2. Addison, I loved this post! A lot of the effects you mentioned regarding social media and the fashion industry I had not previously thought of. I am curious if you’ve considered there to be a middleman to blame for the increasing demand of more and more collections released each year.

    Yes, consumers love consuming more and more, but most consumers cannot afford what we see in the London, Milan, or NY Fashion Weeks. Instead, we wait for other, more affordable brands to use the tops trends found during fashion weeks as inspiration for their collections. I’m curious if the access these middlemen have to see these trends on social media and recreate these looks is the issue. It definitely makes for fast fashion that the industry has previously never dealt with. So, is it the middleman increasing the need for more and more trends or the consumer?

  3. Lucy Wilson · ·

    Addison, I really liked your post! Your paragraph detailing the stress and pressure perpetuated by the real time consumption of social media really struck a cord with me. In addition to its relevance to the fashion industry, I think your idea around these pressures and stress caused by social media can be applied to life more generally.

    With so many platforms available to all of us now, people constantly feel the need to share. Many people are reluctant to share candidly, only wanting to reveal their “best” self to their followers. As a result, they are constantly curating and posing their daily lives to live up to the other posts on social media. Here, one can easily see how the stress and pressure perpetuated by social media and expectations drives people into dangerous habits and, later, dangerous conditions.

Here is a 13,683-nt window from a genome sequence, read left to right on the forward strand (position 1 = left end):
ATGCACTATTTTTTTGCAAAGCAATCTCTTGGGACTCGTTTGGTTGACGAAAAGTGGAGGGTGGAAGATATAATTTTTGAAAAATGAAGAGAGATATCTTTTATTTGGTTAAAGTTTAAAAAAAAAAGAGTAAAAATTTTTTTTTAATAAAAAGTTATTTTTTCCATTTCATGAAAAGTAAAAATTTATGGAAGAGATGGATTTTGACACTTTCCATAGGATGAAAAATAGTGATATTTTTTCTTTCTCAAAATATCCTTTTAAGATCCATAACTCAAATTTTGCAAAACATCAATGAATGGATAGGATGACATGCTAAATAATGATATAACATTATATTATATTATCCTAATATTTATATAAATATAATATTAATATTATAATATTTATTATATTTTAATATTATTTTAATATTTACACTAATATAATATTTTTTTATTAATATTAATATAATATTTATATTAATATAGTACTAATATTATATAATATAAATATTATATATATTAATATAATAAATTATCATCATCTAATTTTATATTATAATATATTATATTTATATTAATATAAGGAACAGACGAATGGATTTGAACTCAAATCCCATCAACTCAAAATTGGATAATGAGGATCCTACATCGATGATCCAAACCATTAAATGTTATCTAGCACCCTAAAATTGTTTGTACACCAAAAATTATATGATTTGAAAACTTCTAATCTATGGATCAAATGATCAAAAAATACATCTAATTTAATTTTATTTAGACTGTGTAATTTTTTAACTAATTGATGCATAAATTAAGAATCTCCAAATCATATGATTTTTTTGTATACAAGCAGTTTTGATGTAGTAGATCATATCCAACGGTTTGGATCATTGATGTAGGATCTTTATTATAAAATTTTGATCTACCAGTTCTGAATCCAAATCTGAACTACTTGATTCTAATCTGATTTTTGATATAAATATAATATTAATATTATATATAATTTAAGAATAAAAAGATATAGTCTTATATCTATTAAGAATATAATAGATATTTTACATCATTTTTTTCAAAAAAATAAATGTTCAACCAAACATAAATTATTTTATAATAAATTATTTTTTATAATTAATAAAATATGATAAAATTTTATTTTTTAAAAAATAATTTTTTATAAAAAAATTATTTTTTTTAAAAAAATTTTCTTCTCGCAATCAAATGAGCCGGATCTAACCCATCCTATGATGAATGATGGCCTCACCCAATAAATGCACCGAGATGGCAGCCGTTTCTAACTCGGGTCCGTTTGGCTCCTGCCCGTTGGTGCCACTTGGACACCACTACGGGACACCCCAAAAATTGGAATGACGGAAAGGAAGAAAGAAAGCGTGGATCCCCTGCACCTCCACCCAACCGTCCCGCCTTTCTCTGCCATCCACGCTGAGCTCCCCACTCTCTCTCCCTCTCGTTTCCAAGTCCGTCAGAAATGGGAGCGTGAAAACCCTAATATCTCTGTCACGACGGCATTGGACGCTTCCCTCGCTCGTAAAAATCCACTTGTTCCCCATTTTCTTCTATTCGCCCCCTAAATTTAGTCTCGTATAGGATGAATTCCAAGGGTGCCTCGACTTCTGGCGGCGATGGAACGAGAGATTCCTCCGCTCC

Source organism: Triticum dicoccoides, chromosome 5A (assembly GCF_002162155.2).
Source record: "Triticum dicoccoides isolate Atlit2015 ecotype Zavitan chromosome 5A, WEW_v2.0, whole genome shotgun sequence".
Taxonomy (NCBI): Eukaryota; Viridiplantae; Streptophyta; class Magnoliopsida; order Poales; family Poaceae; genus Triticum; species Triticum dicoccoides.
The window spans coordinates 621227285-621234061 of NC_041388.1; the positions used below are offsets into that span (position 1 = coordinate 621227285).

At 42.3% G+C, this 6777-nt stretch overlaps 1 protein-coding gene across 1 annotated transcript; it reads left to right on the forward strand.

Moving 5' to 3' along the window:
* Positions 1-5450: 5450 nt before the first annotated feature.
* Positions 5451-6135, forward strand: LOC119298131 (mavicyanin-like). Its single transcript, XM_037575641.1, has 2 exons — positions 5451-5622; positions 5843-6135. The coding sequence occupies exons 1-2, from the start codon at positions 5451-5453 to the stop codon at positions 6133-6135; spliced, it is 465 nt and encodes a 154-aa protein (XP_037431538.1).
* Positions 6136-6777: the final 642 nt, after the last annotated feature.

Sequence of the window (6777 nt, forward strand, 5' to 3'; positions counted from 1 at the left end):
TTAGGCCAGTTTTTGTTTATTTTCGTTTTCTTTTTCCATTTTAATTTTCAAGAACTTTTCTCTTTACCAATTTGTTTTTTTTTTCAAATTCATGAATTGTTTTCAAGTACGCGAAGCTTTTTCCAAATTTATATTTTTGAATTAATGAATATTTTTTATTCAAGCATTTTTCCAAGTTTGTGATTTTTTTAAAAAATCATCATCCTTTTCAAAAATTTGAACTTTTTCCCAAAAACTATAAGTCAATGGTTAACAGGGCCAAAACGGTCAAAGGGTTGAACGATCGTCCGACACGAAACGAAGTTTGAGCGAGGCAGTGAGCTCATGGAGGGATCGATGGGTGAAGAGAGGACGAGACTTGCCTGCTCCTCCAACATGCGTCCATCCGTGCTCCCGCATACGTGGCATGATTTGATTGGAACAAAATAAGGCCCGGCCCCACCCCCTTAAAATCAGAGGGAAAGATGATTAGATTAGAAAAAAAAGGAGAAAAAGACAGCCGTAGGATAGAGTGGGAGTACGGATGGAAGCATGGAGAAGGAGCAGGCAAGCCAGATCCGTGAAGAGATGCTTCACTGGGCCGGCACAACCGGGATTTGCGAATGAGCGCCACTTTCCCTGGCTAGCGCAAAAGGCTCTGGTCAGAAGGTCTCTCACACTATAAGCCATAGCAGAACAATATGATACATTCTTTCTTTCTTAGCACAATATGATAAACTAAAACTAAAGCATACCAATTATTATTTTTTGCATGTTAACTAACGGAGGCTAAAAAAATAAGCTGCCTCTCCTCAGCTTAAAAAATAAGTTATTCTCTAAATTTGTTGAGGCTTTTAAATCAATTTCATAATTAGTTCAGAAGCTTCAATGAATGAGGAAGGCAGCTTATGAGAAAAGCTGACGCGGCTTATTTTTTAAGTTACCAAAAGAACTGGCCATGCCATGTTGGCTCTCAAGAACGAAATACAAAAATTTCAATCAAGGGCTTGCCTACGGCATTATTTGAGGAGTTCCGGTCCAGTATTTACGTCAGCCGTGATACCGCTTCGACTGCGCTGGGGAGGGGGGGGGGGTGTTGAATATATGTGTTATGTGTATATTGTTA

4. kseniapekhtere1 · ·

    Addison, that is a very interesting post. You brought up points about the effects of shorter fashion cycles that I have never thought about before. I wonder if there are other problems with it besides the stress and pressure put on designers. For example, did the quality or creativity of the collections decreased since so many items have to be produced now. I also agree with Tara’s points. I wonder if constant streaming of fashion shows is actually hurting brands since it allows fast fashion companies to copy immediately which was not available before. We as consumers should definitely slowdown our rate of consumption which applies way beyond fashion industry. However, I believe many companies constantly release new products to generate more profit. So I wonder if business side of high fashion brands is putting just as much pressure on designers to release more collections because it provides higher profits for the company.

  5. Nice post. The impact of social media on fashion has been a recurring theme throughout this class from the beginning. It’s been interested to see how it has evolved over the years.